SPOOF: NCAA passes new law to pay athletes


Edgar Ayala – Sports Writer

The National Collegiate Athletic Association passed down a new law that will see student-athletes from all three divisions get compensated for their performances.  The new act is set to be in effect beginning on April 1.  

The news came abruptly this Wednesday morning when President Mark Allen Emmert announced that he made a “tough” decision for all student-athletes in the NCAA.  

“It wasn’t easy,” Emmert said at a breaking news conference aired on ESPN. “I spoke with every member on our board, and kept all parties involved in mind.  We all came to the conclusion to pay every athlete in Division I, II and III, being effective immediately starting April 1.”  

Emmert added that the new rule would compensate every single athlete equally in both gender and sport. This way male and female athletes won’t fight over why one gender gets paid more than the other, and why the NCAA favors one sport over the other.  

Additionally, Emmert said the amount of compensation every athlete will receive is $2,000 thousand every semester the student-athlete participates in a sport.  

The NCAA has more than 460,000 student-athletes competing in 24 sports every year. Which means the organization will spend nearly $1 million on compensating student-athletes every semester.  

“This is great,” said Southern’s football wide receiver Devante Jenkins. “I’m in shock that the NCAA is actually going to pay us now. Now I can get paid doing the one thing I really enjoy.”  

Jenkins noted that every student-athlete puts in countless hours of hard work in practice, the weight room and in games. He said it was “the least” the NCAA could have done, considering the hours he and the rest of the 460,000 student-athletes across the nation do on a day-to-day basis.

Likewise, Southern’s senior basketball forward, Jackie Beathea, said she is “very mad” that the NCAA decided to pass down a new law that will compensate student-athletes during her final year of collegiate basketball.  

“Why couldn’t they do this my freshman year of college? Why now? They all of a sudden want to pay athletes when I’m already graduating,” Beathea said.

When the new law is in place this Friday on April 1, Beathea said she wants her part of the bargain from the four years she did college hoops.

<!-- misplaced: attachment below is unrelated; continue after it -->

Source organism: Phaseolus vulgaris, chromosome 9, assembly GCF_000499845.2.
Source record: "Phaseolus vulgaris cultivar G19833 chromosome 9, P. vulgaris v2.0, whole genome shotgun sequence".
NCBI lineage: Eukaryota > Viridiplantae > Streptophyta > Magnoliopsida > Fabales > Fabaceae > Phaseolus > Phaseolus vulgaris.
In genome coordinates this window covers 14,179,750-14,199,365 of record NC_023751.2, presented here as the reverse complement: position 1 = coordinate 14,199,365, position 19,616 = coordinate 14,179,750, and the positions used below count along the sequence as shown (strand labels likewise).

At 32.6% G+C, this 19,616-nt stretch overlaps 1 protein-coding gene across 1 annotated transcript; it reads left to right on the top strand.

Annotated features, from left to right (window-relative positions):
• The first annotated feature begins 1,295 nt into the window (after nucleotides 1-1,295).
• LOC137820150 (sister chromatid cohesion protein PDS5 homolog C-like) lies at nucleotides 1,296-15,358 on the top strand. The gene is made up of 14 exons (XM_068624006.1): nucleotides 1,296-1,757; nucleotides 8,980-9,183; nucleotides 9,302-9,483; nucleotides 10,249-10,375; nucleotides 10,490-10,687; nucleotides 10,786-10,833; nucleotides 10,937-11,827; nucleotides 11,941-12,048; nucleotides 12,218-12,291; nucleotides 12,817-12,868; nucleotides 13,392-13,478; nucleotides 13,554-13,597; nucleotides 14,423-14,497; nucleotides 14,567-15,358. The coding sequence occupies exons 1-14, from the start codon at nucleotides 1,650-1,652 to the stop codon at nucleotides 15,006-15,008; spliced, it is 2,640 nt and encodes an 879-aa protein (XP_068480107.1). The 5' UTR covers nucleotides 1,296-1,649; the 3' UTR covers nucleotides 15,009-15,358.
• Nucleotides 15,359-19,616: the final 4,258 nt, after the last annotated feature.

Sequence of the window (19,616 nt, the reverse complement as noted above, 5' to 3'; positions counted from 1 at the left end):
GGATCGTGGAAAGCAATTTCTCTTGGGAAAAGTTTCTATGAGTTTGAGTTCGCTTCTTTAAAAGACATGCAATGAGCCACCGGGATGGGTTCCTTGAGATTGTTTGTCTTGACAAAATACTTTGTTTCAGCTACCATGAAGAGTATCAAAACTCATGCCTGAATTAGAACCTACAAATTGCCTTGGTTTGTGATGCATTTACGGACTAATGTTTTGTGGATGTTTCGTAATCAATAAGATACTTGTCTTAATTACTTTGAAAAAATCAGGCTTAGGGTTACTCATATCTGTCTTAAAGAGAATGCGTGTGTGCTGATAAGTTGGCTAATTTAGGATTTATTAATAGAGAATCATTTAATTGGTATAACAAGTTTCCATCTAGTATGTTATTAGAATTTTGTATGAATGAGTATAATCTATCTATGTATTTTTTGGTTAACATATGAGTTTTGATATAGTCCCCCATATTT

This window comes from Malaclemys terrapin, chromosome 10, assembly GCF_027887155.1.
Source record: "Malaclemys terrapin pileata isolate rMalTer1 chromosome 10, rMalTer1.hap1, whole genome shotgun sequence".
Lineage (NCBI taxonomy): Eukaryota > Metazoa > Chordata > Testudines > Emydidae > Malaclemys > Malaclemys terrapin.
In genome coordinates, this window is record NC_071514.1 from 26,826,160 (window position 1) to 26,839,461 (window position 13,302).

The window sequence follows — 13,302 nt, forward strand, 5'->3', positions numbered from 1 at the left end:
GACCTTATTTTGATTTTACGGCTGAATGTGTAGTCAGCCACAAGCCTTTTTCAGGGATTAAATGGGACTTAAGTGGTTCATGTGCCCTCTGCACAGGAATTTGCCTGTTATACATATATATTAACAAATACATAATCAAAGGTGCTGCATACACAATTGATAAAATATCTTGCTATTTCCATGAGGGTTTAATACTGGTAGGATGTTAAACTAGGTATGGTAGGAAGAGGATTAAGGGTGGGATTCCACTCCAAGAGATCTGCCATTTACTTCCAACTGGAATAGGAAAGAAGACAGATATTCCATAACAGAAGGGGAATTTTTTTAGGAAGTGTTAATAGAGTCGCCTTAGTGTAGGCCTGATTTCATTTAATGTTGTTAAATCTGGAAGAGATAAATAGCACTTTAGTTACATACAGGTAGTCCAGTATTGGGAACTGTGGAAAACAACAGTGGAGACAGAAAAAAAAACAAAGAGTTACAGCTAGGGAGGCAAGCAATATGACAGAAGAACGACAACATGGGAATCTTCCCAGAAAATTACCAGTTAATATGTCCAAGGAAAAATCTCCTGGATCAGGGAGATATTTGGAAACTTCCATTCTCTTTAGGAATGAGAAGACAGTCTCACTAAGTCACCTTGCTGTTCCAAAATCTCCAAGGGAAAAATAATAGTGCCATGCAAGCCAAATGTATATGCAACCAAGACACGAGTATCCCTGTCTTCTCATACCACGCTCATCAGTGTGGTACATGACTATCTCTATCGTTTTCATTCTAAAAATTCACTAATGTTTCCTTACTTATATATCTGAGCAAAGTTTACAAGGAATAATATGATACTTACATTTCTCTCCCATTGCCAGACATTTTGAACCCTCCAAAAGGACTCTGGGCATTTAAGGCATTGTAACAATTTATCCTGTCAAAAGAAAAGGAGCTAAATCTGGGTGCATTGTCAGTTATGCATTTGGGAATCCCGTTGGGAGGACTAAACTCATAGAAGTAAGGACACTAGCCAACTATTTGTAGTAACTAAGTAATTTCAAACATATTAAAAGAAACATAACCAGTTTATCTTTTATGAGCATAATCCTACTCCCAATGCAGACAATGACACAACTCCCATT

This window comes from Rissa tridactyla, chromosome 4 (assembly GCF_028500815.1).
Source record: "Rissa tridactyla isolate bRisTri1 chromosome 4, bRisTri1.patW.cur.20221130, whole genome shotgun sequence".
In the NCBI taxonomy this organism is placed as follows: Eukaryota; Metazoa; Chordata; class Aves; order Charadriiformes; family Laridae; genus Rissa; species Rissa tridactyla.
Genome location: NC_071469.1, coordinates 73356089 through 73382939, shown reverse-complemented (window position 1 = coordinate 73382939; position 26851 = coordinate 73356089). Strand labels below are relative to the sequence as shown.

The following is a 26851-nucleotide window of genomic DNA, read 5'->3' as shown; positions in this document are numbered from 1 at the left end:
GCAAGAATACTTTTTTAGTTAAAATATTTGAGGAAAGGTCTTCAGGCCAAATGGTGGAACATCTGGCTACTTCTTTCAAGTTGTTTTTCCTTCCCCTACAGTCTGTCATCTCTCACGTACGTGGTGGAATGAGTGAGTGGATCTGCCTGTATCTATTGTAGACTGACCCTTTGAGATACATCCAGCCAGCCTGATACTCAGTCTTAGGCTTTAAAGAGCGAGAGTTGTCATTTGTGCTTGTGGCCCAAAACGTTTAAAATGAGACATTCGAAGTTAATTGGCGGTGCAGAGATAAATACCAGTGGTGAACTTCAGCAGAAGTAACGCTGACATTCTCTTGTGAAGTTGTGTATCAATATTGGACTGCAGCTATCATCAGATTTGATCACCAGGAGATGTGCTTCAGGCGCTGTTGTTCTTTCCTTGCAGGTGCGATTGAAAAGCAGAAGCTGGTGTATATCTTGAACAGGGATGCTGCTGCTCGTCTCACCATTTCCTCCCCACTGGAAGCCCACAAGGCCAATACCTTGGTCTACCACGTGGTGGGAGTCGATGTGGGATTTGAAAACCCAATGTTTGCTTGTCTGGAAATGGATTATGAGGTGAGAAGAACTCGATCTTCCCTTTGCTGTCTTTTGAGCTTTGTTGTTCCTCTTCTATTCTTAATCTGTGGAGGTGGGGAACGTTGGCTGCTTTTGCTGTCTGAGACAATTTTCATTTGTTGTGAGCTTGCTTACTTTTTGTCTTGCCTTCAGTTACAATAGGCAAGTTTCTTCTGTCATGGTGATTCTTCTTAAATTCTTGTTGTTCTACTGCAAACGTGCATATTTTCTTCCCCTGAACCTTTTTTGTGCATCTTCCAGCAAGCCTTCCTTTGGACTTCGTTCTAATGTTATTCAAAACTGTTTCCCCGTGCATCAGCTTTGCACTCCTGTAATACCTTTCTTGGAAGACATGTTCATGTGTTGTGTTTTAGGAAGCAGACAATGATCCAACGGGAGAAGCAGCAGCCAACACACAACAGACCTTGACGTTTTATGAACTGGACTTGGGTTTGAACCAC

“I want my eight thousand dollars,” Beathea said. “It’s only fair that I get paid too. The incoming freshman classes are the ones that are going to fully benefit from this new law. I did my time, where’s my money?”

Beathea wasn’t the only senior student-athlete that was upset, as Desmond Williams of Southern’s men’s basketball team, was disappointed to hear the NCAA made this new rule.  

“Athletes already get full-scholarships to big time schools, so I don’t get why they did that. Getting a full-scholarship should be their compensation,” Williams said.   

Williams added that if the NCAA is going to pay all athletes starting April 1, then they should also compensate all former athletes that played at the collegiate level too.  Not leaving only benefiting the athletes that still have time before they graduate.  

With the new law in place this Friday, student-athletes like Jenkins, were thrilled to hear that the NCAA will be compensating athletes.  While others were upset to hear the NCAA did such a thing.  

When the new act is in effect on April 1, one thing is for sure. Student-athletes can no longer complain about starving themselves to sleep. Like in the case former UConn guard Shabazz Napier.  

Photo Credit: Alan Bentrup

This article was apart of the Spoof April Fool’s Series. Story information and sources presented are fictional.

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